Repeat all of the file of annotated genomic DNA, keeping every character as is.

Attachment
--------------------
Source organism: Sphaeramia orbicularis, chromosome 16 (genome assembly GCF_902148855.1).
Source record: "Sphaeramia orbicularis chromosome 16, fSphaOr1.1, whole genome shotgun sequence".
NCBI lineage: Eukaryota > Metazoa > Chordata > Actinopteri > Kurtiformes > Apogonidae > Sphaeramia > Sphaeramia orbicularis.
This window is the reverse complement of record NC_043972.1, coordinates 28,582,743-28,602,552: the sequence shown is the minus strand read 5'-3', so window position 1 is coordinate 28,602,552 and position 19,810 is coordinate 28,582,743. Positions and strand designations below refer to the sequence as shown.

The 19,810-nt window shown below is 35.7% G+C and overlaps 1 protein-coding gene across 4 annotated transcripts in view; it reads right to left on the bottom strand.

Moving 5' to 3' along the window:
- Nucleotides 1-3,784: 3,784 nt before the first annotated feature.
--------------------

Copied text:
Source organism: Sphaeramia orbicularis, chromosome 16 (genome assembly GCF_902148855.1).
Source record: "Sphaeramia orbicularis chromosome 16, fSphaOr1.1, whole genome shotgun sequence".
NCBI lineage: Eukaryota > Metazoa > Chordata > Actinopteri > Kurtiformes > Apogonidae > Sphaeramia > Sphaeramia orbicularis.
This window is the reverse complement of record NC_043972.1, coordinates 28,582,743-28,602,552: the sequence shown is the minus strand read 5'-3', so window position 1 is coordinate 28,602,552 and position 19,810 is coordinate 28,582,743. Positions and strand designations below refer to the sequence as shown.

The 19,810-nt window shown below is 35.7% G+C and overlaps 1 protein-coding gene across 4 annotated transcripts in view; it reads right to left on the bottom strand.

Moving 5' to 3' along the window:
- Nucleotides 1-3,784: 3,784 nt before the first annotated feature.